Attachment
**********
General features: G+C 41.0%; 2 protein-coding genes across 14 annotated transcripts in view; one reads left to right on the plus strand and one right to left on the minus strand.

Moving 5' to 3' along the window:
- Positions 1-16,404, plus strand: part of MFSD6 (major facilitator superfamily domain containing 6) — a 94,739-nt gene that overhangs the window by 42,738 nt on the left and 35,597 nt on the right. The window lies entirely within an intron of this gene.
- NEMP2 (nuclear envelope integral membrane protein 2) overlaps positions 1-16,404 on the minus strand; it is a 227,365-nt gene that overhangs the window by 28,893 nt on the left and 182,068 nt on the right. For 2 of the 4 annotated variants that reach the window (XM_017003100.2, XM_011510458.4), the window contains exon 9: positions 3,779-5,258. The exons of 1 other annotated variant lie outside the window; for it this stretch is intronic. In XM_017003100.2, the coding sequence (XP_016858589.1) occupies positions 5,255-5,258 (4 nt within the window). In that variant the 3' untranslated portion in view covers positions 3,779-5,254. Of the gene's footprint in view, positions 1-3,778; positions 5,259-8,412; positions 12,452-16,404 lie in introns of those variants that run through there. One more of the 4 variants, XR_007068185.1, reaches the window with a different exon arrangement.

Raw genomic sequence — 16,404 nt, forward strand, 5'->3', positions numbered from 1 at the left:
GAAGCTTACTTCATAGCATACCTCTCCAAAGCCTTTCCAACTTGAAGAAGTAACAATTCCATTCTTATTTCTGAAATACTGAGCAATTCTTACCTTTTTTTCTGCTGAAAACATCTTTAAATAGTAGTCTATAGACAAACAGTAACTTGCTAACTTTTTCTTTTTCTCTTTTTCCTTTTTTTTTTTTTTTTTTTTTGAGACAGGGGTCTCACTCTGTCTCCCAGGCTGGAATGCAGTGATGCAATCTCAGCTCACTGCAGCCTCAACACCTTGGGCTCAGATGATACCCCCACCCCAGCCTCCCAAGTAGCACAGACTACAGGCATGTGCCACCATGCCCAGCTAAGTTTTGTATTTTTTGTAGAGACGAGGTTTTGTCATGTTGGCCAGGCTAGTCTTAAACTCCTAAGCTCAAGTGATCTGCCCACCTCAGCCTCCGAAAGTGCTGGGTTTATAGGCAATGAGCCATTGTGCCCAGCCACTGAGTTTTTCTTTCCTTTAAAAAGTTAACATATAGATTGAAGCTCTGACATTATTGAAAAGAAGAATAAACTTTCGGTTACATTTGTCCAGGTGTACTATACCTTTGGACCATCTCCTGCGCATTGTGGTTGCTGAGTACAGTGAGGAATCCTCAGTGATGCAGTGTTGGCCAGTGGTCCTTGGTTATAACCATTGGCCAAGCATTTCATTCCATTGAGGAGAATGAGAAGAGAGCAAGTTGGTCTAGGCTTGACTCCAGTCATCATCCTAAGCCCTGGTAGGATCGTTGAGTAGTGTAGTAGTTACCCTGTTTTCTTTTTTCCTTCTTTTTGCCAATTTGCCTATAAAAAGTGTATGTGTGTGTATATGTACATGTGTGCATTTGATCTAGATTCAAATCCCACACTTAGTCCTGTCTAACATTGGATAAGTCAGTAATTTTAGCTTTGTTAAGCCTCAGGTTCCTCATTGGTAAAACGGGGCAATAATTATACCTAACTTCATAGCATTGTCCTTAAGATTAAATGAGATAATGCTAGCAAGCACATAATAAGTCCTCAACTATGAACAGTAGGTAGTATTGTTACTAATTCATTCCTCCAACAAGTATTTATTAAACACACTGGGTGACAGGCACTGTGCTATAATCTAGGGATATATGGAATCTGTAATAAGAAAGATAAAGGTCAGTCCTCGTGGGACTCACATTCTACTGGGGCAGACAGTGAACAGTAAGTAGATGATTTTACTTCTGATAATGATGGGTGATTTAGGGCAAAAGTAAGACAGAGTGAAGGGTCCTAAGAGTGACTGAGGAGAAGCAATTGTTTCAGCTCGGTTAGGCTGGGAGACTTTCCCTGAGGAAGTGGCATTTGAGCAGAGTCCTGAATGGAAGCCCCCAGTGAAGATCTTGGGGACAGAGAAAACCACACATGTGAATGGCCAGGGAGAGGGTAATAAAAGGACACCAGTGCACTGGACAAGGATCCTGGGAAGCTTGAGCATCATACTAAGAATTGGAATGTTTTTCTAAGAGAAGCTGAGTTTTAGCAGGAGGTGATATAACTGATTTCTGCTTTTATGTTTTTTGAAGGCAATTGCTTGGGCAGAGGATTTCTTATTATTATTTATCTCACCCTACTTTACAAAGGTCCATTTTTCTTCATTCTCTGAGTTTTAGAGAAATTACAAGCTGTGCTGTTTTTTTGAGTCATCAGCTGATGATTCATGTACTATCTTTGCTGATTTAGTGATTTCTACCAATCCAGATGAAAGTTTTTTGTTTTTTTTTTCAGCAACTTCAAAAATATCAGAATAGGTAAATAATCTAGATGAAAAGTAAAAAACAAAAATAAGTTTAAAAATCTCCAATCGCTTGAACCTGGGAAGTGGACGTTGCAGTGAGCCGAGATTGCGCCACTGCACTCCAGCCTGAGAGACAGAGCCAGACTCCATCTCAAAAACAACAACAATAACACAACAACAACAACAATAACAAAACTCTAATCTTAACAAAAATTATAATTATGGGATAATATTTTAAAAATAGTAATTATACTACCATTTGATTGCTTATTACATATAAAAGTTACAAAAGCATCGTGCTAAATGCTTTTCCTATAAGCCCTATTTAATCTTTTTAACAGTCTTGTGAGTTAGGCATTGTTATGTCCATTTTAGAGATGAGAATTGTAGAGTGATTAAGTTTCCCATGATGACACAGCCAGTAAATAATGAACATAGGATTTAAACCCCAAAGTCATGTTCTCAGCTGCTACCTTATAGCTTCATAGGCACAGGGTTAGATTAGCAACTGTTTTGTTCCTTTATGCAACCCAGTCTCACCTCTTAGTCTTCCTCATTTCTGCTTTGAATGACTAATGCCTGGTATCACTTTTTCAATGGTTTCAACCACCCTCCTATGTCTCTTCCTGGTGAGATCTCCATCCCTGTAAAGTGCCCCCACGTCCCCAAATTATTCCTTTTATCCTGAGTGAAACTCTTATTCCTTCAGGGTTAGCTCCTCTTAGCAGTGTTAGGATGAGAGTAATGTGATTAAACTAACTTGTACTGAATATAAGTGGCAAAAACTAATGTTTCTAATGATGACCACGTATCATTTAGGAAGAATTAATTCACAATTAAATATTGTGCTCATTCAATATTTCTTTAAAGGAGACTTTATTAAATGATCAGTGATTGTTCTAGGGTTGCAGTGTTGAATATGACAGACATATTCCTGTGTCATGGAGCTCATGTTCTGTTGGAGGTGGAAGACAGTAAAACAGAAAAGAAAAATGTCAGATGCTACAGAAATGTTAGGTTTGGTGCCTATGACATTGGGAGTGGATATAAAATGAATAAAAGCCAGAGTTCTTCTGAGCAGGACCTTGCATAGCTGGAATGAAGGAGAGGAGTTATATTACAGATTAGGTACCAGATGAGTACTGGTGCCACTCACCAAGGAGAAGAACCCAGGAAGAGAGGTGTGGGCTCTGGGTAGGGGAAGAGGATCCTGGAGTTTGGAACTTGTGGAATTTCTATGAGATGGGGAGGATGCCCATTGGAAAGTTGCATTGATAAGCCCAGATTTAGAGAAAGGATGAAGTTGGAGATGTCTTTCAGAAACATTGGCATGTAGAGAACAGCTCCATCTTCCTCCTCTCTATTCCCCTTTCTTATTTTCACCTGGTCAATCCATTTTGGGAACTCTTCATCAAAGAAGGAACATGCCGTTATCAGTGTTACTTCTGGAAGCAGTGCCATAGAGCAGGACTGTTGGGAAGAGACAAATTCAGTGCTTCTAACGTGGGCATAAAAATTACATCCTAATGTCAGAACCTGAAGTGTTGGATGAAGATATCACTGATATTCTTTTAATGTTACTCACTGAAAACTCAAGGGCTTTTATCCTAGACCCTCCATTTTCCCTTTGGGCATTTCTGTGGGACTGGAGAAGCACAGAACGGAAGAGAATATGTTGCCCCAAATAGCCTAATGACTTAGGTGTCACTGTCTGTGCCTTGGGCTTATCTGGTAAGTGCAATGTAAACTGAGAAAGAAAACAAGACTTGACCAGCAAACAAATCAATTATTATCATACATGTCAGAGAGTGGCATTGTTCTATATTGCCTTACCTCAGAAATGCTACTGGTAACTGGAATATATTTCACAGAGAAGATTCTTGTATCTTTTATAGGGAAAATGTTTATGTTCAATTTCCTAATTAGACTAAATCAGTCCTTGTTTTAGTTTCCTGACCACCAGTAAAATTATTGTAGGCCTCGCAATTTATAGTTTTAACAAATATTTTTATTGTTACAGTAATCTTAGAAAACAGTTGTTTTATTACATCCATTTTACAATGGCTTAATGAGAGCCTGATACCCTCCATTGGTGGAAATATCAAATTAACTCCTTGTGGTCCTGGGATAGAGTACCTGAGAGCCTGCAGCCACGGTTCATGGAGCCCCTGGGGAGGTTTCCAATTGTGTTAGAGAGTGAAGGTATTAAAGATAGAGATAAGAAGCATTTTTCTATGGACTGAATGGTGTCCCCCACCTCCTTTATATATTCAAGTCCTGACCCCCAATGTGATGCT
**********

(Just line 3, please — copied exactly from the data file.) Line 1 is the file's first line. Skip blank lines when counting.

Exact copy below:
- Positions 1-16,404, plus strand: part of MFSD6 (major facilitator superfamily domain containing 6) — a 94,739-nt gene that overhangs the window by 42,738 nt on the left and 35,597 nt on the right. The window lies entirely within an intron of this gene.